Another important source of criticism are the Turkish military operations against the Syrian Kurdish People's Protection Units (YPG) militia, said to be the most effective ground force against ISIS. The consensual narrative in Belgian media and politics is that Turkey does not grant “the Kurds” any autonomy across the border, in order to avoid more Kurdish unrest in Turkey itself. Missing in this narrative is the evidence for strong PKK-YPG links, the fact that the YPG aims to conquer non-Kurdish lands too, and the actual political, economic and military Turkish support to the Kurdish Regional Government in Iraq.

Belgium lacks a strategic vision about how to deal with today’s Turkey

The Belgian government does not openly reflect on the role of Turkey in NATO and in the EU-Russia-Ukraine relationship, on Turkey’s role as an energy transit country, or on Turkey’s potential to contribute to peace and stability in Syria and the wider Middle East.

In this context, the question would be whether Belgium reserves its vision for internal meetings of the EU, NATO and other relevant bodies, or does not possess a clear vision altogether. Apart from the well-known complaints about Ankara’s domestic and external policies, from the media and civil society strategic vision does not emerge either.

However, one could expect that relevant Belgian actors publicly reflect on how to deal with an important NATO partner having a president and governmental majority that they do not like, but may remain in power for quite a long time. None of both sides can neglect the huge win-win agenda for cooperation, including in terms of foreign policy.

For the time being, a highly conflictual atmosphere prevails, avoiding fresh opportunities for cooperation. Belgian media, political parties and members of parliament are still very much in a mood of uncompromising “Erdoğan bashing” – also for domestic consumption and electoral posturing. They lack a workable strategy for the future themselves, and would most probably be intolerant to any governmental policy deemed too soft, too empathic or too collaborative towards Turkey.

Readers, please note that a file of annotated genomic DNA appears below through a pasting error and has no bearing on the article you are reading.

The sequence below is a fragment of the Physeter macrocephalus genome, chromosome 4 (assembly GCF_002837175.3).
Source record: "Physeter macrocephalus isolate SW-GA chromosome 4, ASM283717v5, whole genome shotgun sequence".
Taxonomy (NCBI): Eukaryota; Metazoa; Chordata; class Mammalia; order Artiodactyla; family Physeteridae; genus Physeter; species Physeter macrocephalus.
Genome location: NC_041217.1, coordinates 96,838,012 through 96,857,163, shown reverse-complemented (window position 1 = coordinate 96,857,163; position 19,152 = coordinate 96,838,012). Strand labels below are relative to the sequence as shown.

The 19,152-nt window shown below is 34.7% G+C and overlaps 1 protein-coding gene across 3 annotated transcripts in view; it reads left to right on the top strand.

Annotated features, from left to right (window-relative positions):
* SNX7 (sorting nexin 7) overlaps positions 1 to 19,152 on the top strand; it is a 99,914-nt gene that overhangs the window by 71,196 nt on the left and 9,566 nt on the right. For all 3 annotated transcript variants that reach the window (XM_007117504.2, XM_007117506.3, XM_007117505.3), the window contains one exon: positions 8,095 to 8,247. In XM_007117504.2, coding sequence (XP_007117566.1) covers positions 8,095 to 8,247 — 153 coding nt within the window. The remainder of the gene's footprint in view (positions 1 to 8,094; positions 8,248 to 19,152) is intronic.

A big question mark is what will happen to the EU-Turkey refugee deal: if the EU did not deliver on financial support, reanimated accession talks and visa liberalization (which is in turn linked to a relaxing of Turkish anti-terrorism laws), would Ankara facilitate a new massive refugee flow to the EU? But how realistic would such a scenario be in light of the ethical dimension of crossing the Aegean Sea and enhanced controls by the EU of the borders between non-EU Balkan countries and the Schengen countries Slovenia and Hungary, which block the so-called “Balkan route”? These efforts seem to have decreased Turkey’s leverage on the EU.

Belgium and EU slow to respond to Turkey’s new diplomacy

Belgium does not have an active Turkey policy beyond the EU concertation. EU-Turkey cooperation faces serious difficulties because of the crisis of confidence between the two sides. The EU condemns the purges against Gülenists and other groups, as well as the crackdown on Turkish media. By contrast, Ankara considers the EU as insufficiently sensitive to the failed coup attempt and to what it refers to as the massive threat of the Gülen parallel state and PKK terrorism. In this context, Turkey has been seeking closer ties to Russia (including cooperation on Syria) and the incoming Donald Trump administration in the United States (US). Recent talks in Astana between Russia, Iran and Turkey to find a solution for Syria are other examples of a new Turkish diplomacy that seems to sideline the EU.

The rapprochement between Erdoğan, Russian President Vladimir Putin and Donald Trump has caught the interest of some Belgian quality press. This development raises questions about the diplomatic role of a post-Brexit EU on a world scene dominated by controversial “strong leaders”. Again, the Belgian public debate on the geopolitical dimension of the new EU-Turkey relationship is still in an embryonic phase, and does not go beyond the observation that the EU’s Common Foreign and Security Policy has little grip on these developments. The basic problem is that it lacks a coherent strategy on how to deal with Erdoğan’s Turkey.